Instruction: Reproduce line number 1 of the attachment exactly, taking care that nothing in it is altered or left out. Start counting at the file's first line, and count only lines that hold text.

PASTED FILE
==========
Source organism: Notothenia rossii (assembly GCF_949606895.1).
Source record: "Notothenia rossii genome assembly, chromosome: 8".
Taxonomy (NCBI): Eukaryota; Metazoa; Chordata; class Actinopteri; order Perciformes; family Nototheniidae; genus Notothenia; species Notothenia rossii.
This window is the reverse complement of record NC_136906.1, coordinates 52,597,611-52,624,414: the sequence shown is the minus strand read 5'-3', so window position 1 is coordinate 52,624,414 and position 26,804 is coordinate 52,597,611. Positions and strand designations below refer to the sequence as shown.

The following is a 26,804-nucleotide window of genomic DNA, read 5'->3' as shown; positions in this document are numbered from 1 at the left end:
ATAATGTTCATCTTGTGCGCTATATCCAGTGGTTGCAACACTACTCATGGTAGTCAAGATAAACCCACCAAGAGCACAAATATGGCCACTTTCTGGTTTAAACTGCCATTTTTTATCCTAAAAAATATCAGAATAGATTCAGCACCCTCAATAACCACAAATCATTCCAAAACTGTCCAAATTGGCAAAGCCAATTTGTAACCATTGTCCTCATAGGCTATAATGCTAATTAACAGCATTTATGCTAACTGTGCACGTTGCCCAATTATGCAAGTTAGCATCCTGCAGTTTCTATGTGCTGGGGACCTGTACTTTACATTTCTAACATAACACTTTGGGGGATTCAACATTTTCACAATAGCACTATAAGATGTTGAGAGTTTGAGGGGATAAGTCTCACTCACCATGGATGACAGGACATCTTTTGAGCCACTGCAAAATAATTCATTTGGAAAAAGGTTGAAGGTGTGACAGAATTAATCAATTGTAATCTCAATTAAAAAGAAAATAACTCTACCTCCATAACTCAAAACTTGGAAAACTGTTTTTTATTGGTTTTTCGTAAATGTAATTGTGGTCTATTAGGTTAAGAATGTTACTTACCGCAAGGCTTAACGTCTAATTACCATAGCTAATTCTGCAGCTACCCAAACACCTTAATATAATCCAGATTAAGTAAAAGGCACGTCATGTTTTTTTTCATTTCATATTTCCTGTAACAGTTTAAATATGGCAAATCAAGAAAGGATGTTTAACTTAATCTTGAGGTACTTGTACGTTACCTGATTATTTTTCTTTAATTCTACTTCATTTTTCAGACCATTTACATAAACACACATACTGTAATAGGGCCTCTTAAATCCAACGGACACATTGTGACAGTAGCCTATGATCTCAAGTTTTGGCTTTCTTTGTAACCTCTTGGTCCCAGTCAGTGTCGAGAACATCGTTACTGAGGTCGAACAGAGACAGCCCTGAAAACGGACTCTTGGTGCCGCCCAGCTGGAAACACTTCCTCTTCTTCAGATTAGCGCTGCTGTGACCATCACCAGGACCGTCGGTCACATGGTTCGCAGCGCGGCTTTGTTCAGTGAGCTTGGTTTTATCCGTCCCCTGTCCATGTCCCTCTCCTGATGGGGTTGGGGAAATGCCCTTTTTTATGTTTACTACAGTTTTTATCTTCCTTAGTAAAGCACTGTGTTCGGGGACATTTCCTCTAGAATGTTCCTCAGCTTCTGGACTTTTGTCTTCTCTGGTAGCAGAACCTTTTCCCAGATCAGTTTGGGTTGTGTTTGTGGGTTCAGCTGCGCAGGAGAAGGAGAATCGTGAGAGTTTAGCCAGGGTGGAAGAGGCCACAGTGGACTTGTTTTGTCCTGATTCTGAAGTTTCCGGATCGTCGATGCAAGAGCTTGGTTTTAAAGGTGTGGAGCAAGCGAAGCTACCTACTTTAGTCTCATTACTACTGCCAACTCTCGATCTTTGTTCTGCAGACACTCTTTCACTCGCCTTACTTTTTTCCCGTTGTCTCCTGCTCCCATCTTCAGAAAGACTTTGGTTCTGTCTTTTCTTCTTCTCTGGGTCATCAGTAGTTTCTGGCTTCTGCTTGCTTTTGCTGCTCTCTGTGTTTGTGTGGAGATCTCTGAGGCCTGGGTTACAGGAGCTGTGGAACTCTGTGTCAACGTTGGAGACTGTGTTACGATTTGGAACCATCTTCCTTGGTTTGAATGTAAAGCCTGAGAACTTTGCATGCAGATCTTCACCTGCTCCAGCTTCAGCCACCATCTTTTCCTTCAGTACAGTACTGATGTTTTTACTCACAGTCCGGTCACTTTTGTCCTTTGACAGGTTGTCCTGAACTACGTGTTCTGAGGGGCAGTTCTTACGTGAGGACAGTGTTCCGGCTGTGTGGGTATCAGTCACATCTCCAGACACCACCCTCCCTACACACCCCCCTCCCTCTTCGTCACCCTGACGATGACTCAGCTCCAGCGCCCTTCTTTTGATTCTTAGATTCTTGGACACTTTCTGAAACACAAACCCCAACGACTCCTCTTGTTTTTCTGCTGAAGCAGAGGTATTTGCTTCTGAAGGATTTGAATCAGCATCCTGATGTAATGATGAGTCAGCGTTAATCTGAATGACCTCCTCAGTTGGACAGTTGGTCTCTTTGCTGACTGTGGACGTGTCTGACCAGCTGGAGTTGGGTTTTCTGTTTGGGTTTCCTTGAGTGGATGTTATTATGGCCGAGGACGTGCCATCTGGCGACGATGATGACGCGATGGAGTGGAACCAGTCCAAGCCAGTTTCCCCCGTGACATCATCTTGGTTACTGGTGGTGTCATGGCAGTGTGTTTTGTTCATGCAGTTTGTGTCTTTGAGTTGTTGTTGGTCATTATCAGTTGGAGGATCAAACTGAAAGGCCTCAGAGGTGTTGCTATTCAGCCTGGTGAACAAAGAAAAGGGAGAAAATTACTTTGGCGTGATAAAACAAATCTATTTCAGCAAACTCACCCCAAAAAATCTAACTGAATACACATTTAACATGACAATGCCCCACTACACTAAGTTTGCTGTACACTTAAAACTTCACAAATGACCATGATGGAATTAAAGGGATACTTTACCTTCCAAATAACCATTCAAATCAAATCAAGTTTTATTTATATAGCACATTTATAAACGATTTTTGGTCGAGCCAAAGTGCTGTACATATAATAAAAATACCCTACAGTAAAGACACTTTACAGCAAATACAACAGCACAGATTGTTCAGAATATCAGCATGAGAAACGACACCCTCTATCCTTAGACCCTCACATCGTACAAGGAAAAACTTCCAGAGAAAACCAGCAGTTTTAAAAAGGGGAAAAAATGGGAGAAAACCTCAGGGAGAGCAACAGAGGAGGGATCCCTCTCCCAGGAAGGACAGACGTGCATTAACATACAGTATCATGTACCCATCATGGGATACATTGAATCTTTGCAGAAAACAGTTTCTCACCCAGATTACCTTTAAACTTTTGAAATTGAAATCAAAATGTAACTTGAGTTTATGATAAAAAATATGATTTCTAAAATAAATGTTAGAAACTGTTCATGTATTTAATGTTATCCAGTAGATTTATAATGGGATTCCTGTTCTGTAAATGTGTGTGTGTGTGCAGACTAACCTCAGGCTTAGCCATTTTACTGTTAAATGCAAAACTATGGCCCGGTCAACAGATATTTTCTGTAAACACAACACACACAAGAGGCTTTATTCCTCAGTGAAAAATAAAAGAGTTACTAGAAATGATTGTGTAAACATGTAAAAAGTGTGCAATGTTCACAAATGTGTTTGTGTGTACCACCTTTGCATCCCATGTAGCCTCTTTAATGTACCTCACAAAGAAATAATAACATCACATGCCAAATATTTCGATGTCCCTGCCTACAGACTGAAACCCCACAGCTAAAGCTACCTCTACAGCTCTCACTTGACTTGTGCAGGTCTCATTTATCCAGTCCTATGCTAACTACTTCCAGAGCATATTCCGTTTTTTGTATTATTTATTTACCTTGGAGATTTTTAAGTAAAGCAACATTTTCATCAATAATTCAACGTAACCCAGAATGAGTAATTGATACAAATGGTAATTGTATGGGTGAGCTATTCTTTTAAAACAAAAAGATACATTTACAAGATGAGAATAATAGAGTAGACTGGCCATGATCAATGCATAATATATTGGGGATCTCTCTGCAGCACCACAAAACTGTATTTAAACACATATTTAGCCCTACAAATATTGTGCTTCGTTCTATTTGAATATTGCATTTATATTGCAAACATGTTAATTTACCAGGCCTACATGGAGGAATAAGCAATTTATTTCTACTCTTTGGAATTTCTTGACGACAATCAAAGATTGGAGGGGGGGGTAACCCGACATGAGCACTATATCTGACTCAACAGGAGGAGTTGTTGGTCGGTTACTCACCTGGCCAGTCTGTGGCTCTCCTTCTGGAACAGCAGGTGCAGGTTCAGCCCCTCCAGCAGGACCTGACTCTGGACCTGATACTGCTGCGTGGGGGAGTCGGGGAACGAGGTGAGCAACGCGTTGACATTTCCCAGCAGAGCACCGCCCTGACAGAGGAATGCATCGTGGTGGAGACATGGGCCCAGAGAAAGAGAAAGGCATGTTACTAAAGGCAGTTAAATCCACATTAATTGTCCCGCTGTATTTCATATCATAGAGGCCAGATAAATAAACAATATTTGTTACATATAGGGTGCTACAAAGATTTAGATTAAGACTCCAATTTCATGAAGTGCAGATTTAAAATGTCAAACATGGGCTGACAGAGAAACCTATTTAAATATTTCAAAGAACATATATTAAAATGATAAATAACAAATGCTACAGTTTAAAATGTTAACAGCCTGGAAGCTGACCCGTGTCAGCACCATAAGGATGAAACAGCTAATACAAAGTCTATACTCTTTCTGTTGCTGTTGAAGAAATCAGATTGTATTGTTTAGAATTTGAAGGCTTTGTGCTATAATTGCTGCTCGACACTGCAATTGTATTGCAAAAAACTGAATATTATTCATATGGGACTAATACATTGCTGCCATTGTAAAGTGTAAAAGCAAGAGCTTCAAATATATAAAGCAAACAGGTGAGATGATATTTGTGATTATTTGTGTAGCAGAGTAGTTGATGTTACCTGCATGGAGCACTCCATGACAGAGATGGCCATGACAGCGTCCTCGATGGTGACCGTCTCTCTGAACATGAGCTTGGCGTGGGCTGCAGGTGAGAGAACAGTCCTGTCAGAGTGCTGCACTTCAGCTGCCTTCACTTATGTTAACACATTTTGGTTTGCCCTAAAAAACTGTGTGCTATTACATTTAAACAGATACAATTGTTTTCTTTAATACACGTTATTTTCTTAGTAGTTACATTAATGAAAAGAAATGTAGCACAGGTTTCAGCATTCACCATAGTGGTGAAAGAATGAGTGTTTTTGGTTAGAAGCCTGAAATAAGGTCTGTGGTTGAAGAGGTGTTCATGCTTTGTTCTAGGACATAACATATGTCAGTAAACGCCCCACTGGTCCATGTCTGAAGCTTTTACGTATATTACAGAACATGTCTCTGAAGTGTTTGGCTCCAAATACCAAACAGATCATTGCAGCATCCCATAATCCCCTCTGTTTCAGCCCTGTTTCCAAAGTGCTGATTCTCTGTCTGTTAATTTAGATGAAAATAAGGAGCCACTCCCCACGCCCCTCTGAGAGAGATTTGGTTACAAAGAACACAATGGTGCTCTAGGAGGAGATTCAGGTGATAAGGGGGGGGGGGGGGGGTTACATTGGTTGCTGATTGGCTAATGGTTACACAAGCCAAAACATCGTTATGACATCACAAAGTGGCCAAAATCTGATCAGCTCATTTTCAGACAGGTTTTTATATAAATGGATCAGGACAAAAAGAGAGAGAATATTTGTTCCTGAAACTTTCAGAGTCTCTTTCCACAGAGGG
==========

Source organism: Notothenia rossii (assembly GCF_949606895.1).